The U.S. and China are navigating a delicate balance, simultaneously attacking each other politically and trying to sustain the phase 1 trade deal. The two countries have been locked in a tit-for-tat exchange of sanctions, starting with the U.S. sanctioning four Chinese four human rights abuses against Uighurs in western China last week. China then sanctioned four U.S. government officials on Tuesday, and the U.S. announced plans to impose sanctions on officials, banks, and businesses involved in restricting Hong Kong’s autonomy on Wednesday, to which China responded with a “vow to retaliate”. Though the sanctions themselves (announced and imposed) have been largely symbolic on both sides, they continue a trend of escalating political confrontation. The U.S. is finding increasing success in convincing (and forcing) allies to curtail Chinese tech giant Huawei’s access to their 5G infrastructure and has also threatened to follow India’s lead in banning major Chinese apps for national security reasons, a threat it may make good on. China is not retaliating directly, but is continuing aggressive actions elsewhere (e.g. targeting South China Sea neighbors, revoking Hong Kong’s autonomy, blocking Canadian canola imports, warning Chinese tourists not to visit Australia), signaling that it has no intention of caving to U.S. pressure. Despite the cycle of escalation, both sides are still trying to de-link political tensions from implementation of the phase 1 trade deal, which has both economic and geopolitical implications. A breakdown of the deal wouldn’t trigger an immediate crisis or crash, but it is not only a means of facilitating economic recovery in both countries, it also acts as a check on more aggressive impulses from either side.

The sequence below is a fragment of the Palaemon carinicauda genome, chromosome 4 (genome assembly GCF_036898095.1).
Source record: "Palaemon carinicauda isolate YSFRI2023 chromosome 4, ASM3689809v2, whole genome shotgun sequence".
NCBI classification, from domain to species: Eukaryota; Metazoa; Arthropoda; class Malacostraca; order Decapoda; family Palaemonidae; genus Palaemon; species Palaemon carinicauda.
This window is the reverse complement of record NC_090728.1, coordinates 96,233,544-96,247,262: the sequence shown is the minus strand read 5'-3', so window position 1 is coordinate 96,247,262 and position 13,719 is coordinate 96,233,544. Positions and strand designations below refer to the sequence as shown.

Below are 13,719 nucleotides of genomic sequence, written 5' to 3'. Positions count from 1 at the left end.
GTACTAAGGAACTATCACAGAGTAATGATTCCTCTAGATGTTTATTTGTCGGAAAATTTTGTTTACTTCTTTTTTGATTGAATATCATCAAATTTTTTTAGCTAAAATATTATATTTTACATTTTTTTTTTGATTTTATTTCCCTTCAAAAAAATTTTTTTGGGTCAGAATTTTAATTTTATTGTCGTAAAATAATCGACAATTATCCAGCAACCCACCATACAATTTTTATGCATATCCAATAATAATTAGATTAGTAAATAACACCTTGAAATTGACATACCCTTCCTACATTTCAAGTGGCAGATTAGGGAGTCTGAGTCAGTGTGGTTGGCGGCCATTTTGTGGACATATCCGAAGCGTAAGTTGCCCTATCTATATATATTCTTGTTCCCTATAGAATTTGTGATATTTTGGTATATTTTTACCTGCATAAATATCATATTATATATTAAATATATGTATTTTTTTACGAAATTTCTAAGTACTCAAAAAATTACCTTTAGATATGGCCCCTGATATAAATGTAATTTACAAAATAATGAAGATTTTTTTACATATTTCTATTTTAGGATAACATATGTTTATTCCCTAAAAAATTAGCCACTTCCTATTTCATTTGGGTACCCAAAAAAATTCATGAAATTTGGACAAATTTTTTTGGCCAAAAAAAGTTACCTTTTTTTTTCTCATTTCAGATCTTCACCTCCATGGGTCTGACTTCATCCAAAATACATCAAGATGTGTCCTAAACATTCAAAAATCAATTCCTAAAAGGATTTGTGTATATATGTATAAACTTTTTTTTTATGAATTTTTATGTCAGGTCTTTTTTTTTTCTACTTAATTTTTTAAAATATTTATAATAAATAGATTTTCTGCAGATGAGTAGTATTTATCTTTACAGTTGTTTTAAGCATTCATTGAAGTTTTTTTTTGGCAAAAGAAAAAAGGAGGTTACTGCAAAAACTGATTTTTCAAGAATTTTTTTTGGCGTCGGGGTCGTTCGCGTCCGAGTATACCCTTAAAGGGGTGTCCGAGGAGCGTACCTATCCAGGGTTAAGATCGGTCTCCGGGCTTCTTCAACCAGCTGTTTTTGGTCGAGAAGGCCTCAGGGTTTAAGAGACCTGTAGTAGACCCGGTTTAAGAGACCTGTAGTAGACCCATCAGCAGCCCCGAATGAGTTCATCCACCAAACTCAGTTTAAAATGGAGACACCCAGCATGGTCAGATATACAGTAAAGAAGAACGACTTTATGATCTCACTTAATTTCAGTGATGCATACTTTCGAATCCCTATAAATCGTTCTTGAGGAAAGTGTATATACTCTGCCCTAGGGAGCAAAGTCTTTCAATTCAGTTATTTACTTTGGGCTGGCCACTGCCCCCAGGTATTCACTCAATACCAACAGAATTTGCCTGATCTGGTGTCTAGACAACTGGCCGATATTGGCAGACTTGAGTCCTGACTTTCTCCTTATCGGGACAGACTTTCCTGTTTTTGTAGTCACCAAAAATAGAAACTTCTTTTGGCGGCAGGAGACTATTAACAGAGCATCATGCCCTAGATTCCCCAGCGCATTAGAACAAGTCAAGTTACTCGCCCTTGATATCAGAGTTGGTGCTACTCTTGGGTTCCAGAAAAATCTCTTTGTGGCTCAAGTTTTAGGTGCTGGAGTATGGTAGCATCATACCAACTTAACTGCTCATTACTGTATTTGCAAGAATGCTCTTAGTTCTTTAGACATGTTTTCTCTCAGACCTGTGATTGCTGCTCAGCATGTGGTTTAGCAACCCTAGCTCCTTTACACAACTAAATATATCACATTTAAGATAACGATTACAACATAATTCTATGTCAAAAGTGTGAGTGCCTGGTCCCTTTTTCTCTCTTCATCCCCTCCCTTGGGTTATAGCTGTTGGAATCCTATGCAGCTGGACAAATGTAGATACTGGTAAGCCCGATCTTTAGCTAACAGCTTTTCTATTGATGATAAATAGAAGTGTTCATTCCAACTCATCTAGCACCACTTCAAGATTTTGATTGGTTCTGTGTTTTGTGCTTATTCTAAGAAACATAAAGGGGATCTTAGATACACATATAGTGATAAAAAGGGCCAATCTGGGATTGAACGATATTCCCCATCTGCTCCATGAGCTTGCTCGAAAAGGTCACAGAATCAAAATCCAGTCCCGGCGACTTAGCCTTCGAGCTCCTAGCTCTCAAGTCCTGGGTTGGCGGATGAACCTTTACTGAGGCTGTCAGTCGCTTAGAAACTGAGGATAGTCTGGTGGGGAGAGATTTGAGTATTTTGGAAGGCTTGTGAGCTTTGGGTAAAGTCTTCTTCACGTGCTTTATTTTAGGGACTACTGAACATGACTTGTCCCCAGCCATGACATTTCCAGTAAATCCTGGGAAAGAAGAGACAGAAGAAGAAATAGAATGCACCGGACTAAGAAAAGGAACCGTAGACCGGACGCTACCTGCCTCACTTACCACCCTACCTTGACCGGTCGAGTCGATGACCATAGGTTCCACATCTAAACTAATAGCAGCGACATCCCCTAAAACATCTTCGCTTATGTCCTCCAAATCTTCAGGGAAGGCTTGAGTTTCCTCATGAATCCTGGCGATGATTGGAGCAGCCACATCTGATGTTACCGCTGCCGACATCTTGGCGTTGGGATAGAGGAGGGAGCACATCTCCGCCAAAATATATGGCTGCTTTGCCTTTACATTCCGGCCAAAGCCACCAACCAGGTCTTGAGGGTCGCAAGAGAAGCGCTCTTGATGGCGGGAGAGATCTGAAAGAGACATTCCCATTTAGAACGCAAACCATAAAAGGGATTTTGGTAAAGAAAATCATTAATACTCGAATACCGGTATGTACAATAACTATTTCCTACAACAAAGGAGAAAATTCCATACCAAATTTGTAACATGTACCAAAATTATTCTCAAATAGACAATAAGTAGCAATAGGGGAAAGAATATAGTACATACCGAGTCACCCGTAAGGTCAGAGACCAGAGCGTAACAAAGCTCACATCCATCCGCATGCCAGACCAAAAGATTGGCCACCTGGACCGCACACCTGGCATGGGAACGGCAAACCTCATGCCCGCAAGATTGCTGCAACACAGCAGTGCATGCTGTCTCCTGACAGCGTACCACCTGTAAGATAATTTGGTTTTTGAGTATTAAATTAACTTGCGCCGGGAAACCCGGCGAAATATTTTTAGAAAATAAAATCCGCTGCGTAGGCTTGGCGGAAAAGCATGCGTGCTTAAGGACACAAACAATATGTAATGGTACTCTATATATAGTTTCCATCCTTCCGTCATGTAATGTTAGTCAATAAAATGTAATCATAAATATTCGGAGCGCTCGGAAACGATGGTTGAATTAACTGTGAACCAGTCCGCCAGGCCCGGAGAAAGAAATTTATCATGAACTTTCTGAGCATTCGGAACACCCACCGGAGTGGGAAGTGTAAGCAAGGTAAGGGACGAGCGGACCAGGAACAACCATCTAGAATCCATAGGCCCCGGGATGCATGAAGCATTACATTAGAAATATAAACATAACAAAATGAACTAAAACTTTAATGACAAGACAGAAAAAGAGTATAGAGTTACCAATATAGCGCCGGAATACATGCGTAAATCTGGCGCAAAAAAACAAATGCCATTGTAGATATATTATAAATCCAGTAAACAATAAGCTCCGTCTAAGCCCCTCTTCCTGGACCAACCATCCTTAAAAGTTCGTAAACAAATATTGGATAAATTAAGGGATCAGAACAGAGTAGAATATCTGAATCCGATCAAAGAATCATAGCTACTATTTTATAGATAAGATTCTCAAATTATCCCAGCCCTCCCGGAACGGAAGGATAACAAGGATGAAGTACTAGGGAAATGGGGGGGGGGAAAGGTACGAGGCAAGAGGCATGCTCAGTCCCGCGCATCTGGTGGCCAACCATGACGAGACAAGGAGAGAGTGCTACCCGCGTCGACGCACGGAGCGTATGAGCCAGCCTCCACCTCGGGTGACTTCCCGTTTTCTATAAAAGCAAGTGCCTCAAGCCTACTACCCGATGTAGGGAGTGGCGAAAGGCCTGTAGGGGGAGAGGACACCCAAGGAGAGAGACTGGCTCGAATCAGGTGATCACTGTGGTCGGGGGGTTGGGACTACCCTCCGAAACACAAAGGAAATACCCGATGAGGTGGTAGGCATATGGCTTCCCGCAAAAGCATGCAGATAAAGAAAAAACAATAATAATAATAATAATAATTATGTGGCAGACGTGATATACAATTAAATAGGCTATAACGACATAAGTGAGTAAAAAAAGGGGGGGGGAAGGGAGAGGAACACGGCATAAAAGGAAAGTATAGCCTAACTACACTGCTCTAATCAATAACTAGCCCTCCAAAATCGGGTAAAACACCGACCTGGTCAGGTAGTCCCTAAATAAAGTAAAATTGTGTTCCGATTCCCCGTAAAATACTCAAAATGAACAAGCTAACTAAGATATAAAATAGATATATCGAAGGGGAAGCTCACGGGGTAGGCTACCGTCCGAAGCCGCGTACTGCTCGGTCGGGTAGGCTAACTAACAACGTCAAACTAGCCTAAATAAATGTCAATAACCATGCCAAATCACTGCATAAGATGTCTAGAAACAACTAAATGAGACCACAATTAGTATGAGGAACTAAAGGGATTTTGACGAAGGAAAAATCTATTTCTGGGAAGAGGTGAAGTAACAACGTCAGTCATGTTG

Demonstrators in Russia’s eastern city of Khabarovsk staged several consecutive days of protests against President Vladimir Putin following the arrest of a popular governor for the alleged murder of two businessmen and recent constitutional changes allowing Putin to serve as president until 2036. Khabarovsk saw what is being described as the city’s largest-ever demonstration last Saturday, when tens of thousands turned out to call for Putin to resign. The protests continued for several days and spread to Moscow on Wednesday, leading to the arrests of dozens of anti-Putin demonstrators, who were in defiance of Covid-19-related restrictions on large gatherings. Meanwhile, Putin has postponed implementation of a $360 billion national investment plan, citing the economic impact of the pandemic. The country’s finances suffered from a drastic fall in oil prices earlier this year, triggered by the pandemic but exacerbated by an oil price war that Russia itself instigated. The impact of the oil price crash has been compounded by economic hardship linked to Russia’s own Covid-19 outbreak. Russia ranks among the top five countries worldwide in absolute number of infections, and Putin has been harshly criticized for his ineffective pandemic response. Delays to the investment plan are expected to prolong what is already forecast to be a protracted climb out of recession, and economic hardship and political unrest can be a volatile combination. Near-term regime change is very unlikely, but Putin’s response, which could entail brutal suppression of demonstrations or external shows of Russian force to fan nationalist sentiment, could themselves be potentially destabilizing.